Boo!

by Jon Hetman, Director of External Relations & Communications

October 26, 2016

ghost bramble stems

Boo!

ghost bramble stems

The stems of Rubus cockburnianus (1245-82*MASS) show the waxy white stems characteristic of the ghost brambles. Photo by Reni Driskill

While there are rumors that the ghost of founding director Charles S. Sargent occasionally roams the Hunnewell Building, you have a better chance of seeing ghosts in the Bradley Rosaceous Collection. Ghost brambles [pdf], that is.

Ghost brambles are in the genus Rubus, a large group of shrubs and ground covers in the rose family (Rosaceae) that includes raspberries and blackberries. Several Rubus species go by the common name “ghost bramble,” specifically R. thibetanusR. biflorus, R. cockburnianusR. lasiostylus, and R. l. var. hubeiensis. These plants’ spooky moniker comes from their distinctive white stems, whose ghostly gleam comes from a wax layer on the stem surface. This glaucous bloom reflects light and is especially striking in the low-angled sunlight of late fall and winter. Combined with evergreens and colorfully-fruited shrubs like winterberry (Ilex verticillata), ghost brambles can add interest to a dreary winter landscape.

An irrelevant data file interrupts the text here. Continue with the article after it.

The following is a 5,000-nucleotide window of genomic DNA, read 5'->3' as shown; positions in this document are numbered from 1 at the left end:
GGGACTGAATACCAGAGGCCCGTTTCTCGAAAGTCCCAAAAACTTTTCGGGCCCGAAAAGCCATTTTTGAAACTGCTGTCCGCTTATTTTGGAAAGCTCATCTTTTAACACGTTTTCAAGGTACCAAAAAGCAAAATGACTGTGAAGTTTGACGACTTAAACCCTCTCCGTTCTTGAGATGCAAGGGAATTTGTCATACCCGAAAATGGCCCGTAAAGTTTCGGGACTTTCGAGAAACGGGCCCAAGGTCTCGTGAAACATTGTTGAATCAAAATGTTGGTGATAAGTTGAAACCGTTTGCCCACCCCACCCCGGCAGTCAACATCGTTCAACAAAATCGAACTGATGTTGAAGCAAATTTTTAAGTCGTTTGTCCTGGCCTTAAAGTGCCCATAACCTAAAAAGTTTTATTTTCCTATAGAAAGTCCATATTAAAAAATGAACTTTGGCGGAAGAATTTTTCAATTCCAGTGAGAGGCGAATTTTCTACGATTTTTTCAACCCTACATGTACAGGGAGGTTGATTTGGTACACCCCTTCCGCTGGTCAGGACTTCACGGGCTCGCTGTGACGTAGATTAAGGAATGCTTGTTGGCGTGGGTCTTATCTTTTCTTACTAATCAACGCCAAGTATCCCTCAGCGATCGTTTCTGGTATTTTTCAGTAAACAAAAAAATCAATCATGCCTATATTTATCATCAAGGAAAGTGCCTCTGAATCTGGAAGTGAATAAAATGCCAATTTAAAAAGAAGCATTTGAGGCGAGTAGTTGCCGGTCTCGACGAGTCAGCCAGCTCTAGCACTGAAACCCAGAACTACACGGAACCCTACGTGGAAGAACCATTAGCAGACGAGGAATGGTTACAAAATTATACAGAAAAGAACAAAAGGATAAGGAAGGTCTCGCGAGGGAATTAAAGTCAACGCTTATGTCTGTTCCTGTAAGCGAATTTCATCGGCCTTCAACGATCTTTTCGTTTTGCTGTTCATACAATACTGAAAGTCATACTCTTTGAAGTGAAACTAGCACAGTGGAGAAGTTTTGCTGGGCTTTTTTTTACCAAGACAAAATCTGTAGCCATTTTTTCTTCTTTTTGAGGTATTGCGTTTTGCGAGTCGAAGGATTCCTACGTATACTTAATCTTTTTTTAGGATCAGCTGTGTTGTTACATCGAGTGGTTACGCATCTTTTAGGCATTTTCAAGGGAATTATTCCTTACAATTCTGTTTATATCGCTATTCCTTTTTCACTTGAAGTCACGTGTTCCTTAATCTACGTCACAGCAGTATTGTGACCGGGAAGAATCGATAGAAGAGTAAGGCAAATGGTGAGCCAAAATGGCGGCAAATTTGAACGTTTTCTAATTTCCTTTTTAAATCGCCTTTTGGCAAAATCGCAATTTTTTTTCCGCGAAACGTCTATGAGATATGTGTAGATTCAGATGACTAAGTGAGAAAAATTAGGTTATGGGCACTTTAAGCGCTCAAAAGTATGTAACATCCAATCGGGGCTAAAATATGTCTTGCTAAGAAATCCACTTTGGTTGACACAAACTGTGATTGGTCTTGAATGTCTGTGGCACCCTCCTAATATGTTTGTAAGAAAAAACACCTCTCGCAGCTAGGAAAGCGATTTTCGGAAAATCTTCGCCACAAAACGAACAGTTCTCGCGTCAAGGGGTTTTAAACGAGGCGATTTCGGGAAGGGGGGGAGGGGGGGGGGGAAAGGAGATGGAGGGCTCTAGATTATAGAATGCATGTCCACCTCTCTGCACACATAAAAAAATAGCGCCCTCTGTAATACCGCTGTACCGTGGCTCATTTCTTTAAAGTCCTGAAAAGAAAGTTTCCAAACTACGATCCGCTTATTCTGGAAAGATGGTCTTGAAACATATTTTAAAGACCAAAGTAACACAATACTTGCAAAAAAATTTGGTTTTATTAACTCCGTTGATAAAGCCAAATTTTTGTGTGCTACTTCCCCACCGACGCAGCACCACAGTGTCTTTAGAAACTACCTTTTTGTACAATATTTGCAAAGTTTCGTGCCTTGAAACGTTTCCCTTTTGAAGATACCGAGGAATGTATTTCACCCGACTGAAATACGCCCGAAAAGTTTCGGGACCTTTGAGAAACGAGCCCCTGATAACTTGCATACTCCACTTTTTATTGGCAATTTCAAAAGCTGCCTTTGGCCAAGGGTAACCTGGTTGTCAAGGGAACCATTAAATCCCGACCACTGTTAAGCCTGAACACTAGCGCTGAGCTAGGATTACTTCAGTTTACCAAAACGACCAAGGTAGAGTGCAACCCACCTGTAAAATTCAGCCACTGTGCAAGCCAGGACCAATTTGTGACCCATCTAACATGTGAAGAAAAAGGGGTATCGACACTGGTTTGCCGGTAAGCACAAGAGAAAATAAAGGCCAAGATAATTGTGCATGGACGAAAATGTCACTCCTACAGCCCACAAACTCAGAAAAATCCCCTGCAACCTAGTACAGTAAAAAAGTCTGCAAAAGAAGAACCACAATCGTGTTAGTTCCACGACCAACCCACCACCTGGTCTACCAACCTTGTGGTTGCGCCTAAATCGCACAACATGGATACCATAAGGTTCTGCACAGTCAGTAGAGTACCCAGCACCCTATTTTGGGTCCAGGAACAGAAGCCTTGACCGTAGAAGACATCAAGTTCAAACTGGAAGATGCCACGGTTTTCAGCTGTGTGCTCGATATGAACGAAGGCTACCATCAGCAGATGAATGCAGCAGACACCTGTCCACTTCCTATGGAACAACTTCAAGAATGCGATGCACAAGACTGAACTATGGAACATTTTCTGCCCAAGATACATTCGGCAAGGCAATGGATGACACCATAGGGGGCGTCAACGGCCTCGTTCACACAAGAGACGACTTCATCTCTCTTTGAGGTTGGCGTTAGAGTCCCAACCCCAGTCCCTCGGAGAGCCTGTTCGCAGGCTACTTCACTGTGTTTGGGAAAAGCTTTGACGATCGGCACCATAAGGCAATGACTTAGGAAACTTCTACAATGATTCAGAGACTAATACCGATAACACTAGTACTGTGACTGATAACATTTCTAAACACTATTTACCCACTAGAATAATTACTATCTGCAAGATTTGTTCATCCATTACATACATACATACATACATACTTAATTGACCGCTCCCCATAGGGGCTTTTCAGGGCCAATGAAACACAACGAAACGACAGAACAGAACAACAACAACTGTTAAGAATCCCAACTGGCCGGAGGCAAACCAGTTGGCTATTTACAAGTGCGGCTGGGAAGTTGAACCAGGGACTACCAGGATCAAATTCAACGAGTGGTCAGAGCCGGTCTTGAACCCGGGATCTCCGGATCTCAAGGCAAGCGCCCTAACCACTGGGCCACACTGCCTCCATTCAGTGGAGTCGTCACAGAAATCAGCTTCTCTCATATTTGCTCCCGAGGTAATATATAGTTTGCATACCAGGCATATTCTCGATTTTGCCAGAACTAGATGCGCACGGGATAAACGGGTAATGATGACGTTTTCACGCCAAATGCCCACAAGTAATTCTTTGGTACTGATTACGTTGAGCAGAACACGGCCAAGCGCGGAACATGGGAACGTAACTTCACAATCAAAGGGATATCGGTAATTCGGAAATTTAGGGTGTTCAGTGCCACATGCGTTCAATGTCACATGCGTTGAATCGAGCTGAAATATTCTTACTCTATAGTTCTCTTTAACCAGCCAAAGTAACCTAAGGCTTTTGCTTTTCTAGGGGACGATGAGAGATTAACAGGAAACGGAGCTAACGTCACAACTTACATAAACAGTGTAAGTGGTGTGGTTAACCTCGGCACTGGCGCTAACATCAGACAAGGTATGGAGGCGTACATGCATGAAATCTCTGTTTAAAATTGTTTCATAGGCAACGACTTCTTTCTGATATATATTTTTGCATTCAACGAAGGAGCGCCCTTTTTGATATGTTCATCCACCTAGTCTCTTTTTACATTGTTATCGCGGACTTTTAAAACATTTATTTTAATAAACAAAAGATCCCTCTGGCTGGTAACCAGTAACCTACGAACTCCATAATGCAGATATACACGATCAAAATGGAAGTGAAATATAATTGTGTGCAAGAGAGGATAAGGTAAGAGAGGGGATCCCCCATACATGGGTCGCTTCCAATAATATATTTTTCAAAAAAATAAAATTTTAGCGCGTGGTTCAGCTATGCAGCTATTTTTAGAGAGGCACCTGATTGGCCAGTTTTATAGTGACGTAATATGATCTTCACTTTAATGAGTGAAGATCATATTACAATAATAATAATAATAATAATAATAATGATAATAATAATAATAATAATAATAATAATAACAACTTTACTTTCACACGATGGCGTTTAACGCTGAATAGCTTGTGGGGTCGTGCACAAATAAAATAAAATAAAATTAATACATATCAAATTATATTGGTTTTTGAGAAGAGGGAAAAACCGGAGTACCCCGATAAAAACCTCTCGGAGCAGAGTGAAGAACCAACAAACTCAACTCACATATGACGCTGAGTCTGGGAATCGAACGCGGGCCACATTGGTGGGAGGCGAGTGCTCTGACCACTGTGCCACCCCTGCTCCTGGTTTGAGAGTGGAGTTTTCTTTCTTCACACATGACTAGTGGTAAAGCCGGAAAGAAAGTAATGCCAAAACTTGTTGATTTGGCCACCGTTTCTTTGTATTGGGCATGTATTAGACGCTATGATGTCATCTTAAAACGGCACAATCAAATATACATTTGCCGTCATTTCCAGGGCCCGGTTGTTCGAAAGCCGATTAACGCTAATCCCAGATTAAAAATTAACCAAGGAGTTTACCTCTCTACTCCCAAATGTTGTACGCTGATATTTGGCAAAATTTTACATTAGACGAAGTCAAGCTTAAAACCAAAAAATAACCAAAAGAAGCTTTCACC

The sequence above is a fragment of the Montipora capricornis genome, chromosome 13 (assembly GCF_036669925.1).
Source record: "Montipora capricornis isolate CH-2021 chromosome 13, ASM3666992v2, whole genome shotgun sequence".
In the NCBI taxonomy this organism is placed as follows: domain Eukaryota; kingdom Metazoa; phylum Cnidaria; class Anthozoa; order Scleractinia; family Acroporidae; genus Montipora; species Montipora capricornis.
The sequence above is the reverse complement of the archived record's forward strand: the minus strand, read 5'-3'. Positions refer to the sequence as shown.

ghost bramble stems

A mass of Rubus lasiostylus (107-81-A) displays ghostly white stems in the Bradley Rosaceous Collection. Photo by Nancy Rose

Nancy Rose, editor of Arnoldia

One thought on “Boo!

  1. Our native Black Raspberry (Rubus occidentalis) has a very similar, but even prettier, purplish-white waxy covering on its canes, which is especially noticeable in the off-season.

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